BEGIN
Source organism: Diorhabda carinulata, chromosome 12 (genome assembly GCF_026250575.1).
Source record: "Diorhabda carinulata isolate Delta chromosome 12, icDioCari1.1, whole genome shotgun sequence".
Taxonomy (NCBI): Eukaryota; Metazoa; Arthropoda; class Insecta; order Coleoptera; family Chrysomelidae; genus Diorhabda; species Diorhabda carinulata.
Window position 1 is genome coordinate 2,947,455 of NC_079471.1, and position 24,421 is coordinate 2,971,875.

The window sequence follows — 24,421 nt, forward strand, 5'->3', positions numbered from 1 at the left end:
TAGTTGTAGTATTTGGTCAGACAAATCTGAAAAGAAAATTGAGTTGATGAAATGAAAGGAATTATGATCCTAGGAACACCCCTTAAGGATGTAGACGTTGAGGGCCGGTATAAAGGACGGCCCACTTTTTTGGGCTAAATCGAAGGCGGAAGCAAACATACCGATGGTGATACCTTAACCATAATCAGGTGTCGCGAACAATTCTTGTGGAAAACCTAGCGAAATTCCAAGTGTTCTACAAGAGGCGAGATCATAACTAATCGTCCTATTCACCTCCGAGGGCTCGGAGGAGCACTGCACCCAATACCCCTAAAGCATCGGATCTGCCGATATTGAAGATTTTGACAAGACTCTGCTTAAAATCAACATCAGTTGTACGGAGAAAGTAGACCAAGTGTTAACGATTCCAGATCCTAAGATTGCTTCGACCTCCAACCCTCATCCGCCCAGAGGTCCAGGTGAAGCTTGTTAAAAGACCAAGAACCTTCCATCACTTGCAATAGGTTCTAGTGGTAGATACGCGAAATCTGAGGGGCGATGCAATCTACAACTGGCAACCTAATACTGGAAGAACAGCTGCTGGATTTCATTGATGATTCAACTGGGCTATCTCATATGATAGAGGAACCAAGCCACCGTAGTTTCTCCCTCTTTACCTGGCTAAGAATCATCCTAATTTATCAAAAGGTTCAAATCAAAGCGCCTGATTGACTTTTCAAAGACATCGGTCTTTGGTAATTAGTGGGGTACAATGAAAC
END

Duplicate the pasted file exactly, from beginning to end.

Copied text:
Source organism: Diorhabda carinulata, chromosome 12 (genome assembly GCF_026250575.1).
Source record: "Diorhabda carinulata isolate Delta chromosome 12, icDioCari1.1, whole genome shotgun sequence".
Taxonomy (NCBI): Eukaryota; Metazoa; Arthropoda; class Insecta; order Coleoptera; family Chrysomelidae; genus Diorhabda; species Diorhabda carinulata.
Window position 1 is genome coordinate 2,947,455 of NC_079471.1, and position 24,421 is coordinate 2,971,875.

The window sequence follows — 24,421 nt, forward strand, 5'->3', positions numbered from 1 at the left end:
TAGTTGTAGTATTTGGTCAGACAAATCTGAAAAGAAAATTGAGTTGATGAAATGAAAGGAATTATGATCCTAGGAACACCCCTTAAGGATGTAGACGTTGAGGGCCGGTATAAAGGACGGCCCACTTTTTTGGGCTAAATCGAAGGCGGAAGCAAACATACCGATGGTGATACCTTAACCATAATCAGGTGTCGCGAACAATTCTTGTGGAAAACCTAGCGAAATTCCAAGTGTTCTACAAGAGGCGAGATCATAACTAATCGTCCTATTCACCTCCGAGGGCTCGGAGGAGCACTGCACCCAATACCCCTAAAGCATCGGATCTGCCGATATTGAAGATTTTGACAAGACTCTGCTTAAAATCAACATCAGTTGTACGGAGAAAGTAGACCAAGTGTTAACGATTCCAGATCCTAAGATTGCTTCGACCTCCAACCCTCATCCGCCCAGAGGTCCAGGTGAAGCTTGTTAAAAGACCAAGAACCTTCCATCACTTGCAATAGGTTCTAGTGGTAGATACGCGAAATCTGAGGGGCGATGCAATCTACAACTGGCAACCTAATACTGGAAGAACAGCTGCTGGATTTCATTGATGATTCAACTGGGCTATCTCATATGATAGAGGAACCAAGCCACCGTAGTTTCTCCCTCTTTACCTGGCTAAGAATCATCCTAATTTATCAAAAGGTTCAAATCAAAGCGCCTGATTGACTTTTCAAAGACATCGGTCTTTGGTAATTAGTGGGGTACAATGAAAC